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The Girl I Like Forgot Her Glasses GN 3-4


The Girl I Like Forgot Her Glasses GN 3-4

Komura’s overworked heart can’t catch a break! Partway through the new school year comes the class field trip, and as fate would have it, Komura finds himself in the same group as Mie! For once, Komura’s forgetful crush remembers to bring her glasses, but with Mie’s aptitude for disaster, what unfortunate fate awaits her spectacles this time? Full of worry before the trip can even get underway, the flustered Komura and his heart have their work cut out…

The Girl I Like Forgot Her Glasses was translated by Sawa Matsueda Savage and lettered by Adnazeer Macalangcom


Mostly, there isn’t much to say about because it very much is “what you see is what you get.” The story is a series of cute and sometimes comedic moments between two classmates, where one helps the other make it through the day due to their incredibly severe short-sightedness. The premise for these gags and story beats is predicated on an incredibly flimsy premise. I’m not going to mince words here and say that it’s incredibly dumb to write a character who forgets their glasses frequently while also making them comedically blind to the point where they need to get up close to their love interest for the sake of facilitating specific moments. I don’t know why Mie doesn’t realize that she’s forgotten her glasses until she’s already at school because even if you go with the story’s excuse that she lives incredibly close by, I don’t see why she wouldn’t realize she forgot her glasses the minute she walks out of her front door.

So, that is an incredibly bitter and large pill to swallow, but is there anything worth it once you do? Not really, sincere there isn’t a lot here that you couldn’t find more naturally or organically in other romantic comedies. The chapters are very basic, if not inconsistent in pacing and execution. Each volume has roughly ten chapters, and their lengths are severely inconsistent with little buildup. There have been times when a chapter would end seemingly abruptly and jump immediately to the next one without a solid sense of flow. This series is episodic outside of one example towards the end of volume four, which I’ll get into later because it is one of the only moments of actual character progression we see in these books. The character’s designs are cute, and there is an attempt to expand upon the character’s expressions outside of what was seen in volumes one and two. There are more exaggerated facial features and even one or two moments of sudden panel framing to punctuate a specific narrative beat. There does seem to be a bit more of a rhyme and reason to the presentation than before. Not a massive step up, but a step up nonetheless.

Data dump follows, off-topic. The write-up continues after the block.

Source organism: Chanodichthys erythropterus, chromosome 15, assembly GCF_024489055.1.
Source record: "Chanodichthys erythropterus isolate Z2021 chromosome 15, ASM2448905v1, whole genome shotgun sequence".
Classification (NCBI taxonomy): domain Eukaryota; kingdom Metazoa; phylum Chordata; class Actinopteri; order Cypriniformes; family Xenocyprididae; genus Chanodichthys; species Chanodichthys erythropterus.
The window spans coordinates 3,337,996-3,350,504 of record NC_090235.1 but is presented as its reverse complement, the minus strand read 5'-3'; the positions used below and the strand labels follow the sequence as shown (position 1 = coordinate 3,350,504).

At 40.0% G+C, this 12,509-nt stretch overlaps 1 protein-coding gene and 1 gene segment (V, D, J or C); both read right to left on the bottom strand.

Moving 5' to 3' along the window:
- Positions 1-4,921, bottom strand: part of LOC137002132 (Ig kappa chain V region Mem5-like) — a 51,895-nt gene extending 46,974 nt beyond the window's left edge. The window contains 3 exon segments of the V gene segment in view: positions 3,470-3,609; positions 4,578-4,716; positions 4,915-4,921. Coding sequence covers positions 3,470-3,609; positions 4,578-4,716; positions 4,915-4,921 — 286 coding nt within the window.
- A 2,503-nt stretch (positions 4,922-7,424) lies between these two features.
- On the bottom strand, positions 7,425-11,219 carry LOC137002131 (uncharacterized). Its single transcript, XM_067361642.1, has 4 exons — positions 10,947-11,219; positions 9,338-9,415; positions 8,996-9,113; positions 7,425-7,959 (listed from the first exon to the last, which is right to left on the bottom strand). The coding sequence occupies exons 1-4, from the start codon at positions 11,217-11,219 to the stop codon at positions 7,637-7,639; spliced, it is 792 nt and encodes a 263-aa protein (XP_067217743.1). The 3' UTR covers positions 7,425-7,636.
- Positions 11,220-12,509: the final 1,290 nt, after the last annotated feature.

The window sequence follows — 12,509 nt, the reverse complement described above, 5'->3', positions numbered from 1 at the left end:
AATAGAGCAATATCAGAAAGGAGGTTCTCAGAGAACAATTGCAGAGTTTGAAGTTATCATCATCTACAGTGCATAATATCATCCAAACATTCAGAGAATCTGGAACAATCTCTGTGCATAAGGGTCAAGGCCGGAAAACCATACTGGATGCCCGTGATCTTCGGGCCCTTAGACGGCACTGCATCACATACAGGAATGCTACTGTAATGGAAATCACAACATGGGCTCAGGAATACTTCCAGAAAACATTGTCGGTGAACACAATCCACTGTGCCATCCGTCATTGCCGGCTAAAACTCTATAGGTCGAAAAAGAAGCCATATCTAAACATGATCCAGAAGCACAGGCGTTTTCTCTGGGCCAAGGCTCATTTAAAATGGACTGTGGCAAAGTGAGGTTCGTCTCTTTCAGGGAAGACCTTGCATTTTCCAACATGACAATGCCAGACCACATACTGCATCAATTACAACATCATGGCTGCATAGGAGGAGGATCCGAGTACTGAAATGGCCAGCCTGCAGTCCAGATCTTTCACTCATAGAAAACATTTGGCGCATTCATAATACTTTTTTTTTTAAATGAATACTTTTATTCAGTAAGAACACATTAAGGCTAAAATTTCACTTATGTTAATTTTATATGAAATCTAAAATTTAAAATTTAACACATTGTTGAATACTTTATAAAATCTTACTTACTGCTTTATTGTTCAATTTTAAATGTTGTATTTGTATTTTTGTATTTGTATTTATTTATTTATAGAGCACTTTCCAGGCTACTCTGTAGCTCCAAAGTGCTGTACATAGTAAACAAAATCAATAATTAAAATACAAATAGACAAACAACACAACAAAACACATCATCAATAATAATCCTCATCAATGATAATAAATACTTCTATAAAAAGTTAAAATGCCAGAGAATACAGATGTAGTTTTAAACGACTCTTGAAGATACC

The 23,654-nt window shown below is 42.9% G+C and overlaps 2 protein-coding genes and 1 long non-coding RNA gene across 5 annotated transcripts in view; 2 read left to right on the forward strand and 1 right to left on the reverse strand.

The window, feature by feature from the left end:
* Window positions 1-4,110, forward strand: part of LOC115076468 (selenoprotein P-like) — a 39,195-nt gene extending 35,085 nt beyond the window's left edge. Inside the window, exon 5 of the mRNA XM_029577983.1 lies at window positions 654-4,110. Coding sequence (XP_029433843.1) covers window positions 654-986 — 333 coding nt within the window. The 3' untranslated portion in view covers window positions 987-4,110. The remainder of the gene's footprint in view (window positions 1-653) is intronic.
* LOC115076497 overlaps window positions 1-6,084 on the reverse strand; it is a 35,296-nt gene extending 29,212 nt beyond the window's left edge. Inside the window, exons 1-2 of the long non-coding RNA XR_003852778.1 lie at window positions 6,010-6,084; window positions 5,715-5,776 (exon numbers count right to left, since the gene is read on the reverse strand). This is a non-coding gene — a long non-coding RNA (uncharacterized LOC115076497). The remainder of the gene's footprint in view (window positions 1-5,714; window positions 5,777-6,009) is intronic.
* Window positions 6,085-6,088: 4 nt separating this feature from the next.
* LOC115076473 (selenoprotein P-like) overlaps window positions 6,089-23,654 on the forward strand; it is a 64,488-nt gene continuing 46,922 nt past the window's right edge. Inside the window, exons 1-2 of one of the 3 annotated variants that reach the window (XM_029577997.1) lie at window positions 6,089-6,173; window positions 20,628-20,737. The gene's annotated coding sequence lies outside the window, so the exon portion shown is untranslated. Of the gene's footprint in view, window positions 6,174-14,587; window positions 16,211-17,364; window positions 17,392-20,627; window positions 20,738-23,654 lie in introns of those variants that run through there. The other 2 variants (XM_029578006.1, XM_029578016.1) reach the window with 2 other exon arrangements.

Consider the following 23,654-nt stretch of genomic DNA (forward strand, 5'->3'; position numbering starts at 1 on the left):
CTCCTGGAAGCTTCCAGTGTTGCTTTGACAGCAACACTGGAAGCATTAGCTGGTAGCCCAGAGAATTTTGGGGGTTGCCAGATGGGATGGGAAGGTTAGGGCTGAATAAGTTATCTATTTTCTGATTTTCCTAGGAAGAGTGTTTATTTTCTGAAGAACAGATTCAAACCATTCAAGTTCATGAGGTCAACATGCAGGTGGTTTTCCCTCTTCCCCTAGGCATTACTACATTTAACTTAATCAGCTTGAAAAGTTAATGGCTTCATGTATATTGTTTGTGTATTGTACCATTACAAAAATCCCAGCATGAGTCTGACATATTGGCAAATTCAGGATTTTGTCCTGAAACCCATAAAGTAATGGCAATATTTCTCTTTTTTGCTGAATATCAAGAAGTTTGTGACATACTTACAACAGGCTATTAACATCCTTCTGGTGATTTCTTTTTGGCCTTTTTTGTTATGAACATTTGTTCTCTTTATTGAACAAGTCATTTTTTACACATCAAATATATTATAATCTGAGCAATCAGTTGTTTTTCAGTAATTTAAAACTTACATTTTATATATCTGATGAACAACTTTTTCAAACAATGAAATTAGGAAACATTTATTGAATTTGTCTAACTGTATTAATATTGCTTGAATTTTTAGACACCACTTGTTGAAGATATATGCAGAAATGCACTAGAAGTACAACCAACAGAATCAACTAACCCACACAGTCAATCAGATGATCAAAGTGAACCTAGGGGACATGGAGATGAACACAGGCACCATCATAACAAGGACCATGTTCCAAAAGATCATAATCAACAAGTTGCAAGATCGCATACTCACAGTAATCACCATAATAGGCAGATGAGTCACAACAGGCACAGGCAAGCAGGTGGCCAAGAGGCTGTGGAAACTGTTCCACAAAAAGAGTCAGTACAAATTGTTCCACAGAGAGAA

This is also a good way to describe the narrative and comedy. There were one or two moments that genuinely got me to laugh at their execution, and when the story wants to sit down and progress things, it does so in a surprisingly genuine way. We don’t get to these moments until the final quarter of volume four. The circumstances that facilitate those moments are some of the most contrived of the entire series thus far. At this point, I’ll kindly take what I can get. There is an underlying idea of being a burden to another person versus that person enjoying being there as a pillar of support. Mei gradually starts feeling more insecure about how much she has to rely on Komura, while Komura finally realizes that he enjoys looking after her. It’s become so commonplace that their classmates assume that the two of them will be paired up together, which is funny.

I like this direction, and it would be enough for me to forgive many of the story’s other contrivances if it wasn’t for the fact that it comes so late. I’ll be honest; if I weren’t reviewing this manga, I wouldn’t have gotten this far to get to those more heartfelt moments because there isn’t a lot here to chew on before we get to that point. The series is far from bad, and the best way to describe it is that it’s relatively inoffensive, but that makes it harder to talk about or recommend to people. Sometimes, even with a bad series, you could recommend it based on the virtue of the curiosity that comes with wanting to see something fall apart or look into art as a learning experience that can be deconstructed. But for , there is nothing to break down or put a lot of thought into. It’s just a simple story with a simple premise, and while there isn’t necessarily anything wrong with that, there isn’t much amazing about it either.



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